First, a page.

Iraq Regional Cooperation for Water Crisis

September 08, 2021

“Where we are right now, there should be a river,” Nabil Musa says, pointing to a dried-up riverbank in northern Iraq. According to the environmental activist, the reason the once-raging Sirwan River has shrunk to a trickle is due to Iran, which he claims is “controlling all” of the river’s water. With this year’s lack of rainfall, Iraq is severely short of water, and officials working to help revive rivers like the Sirwan say lower flows from upstream neighbors Iran and Turkey are exacerbating domestic issues like leaks, ageing pipes, and illegal siphoning of supplies.

Iran and Turkey are constructing large dams to address their own water shortages, but regional cooperation on the issue is inconsistent. According to Iraqi officials, the Daryan dam across the border in Iran is diverting parts of the Sirwan back into Iranian territory via a 48 km (29 mile) tunnel. Iranian officials who were contacted by Reuters refused to respond on the assertion. Iran has stated that the dam is still under construction. Local Iraqi villagers say they have been feeling the effects of reduced Iranian volumes for two years, complaining that the fall has been punishing on communities downstream, particularly during increasingly frequent years of drought.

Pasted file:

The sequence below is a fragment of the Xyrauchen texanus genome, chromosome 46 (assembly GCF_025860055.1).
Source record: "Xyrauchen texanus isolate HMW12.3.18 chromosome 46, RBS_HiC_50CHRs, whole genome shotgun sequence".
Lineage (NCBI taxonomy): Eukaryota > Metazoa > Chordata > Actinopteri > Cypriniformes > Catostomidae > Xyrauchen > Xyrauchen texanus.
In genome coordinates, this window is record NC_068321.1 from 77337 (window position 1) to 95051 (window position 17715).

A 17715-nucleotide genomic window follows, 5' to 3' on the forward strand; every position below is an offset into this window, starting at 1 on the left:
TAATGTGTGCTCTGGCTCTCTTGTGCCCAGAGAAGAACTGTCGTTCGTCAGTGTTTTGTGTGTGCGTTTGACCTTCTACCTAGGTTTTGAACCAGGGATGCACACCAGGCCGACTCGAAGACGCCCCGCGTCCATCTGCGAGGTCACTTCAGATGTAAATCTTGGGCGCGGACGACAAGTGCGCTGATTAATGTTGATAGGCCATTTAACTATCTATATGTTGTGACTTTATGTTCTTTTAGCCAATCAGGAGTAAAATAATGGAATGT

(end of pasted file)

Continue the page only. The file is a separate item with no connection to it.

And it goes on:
“However, the water crisis was our first priority would be meeting our domestic needs, followed by our neighbors,” the official added. The Iraqi water crisis has been brewing for nearly two decades. Baghdad was vulnerable to climate change and lower flows from Iran and Turkey, the sources of roughly 70% of the Tigris and Euphrates rivers, due to outdated infrastructure and short-term policies. Aoun Dhiab, a spokesman for Iraq’s water ministry, told Reuters that water flows from Iran and Turkey had been cut in half since June. A request for comment from the Turkish Foreign Ministry was not immediately responded to.

Negotiations with Turkey over how much water it will allow to flow downstream to Iraq are difficult, but they are taking place. In contrast, there have been no discussions on the subject with Iran, which has contracted for the construction of at least 600 dams across the country over the last three decades. According to Musa, Iran occasionally releases water to Iraq. “But we don’t know when or how much we’ll get”. Last June, Iraqi water officials tried but failed to meet with Tehran to discuss water shortages and learn more about Iran’s water management strategy.

“We do obtain information on the status of dams and the size of reserves using satellite imagery, whether in Turkey or Iran. However, we would prefer to obtain it through diplomatic channels, are according to Dhiab. On August 28, Middle Eastern countries, including Iran, met in Baghdad to discuss regional cooperation, but the issue of regional water policies was not on the agenda. “We avoided contentious topics that pitted them against each other, such as water,” said an Iraqi diplomat who spoke on the condition of anonymity because he was not permitted to speak to the media.

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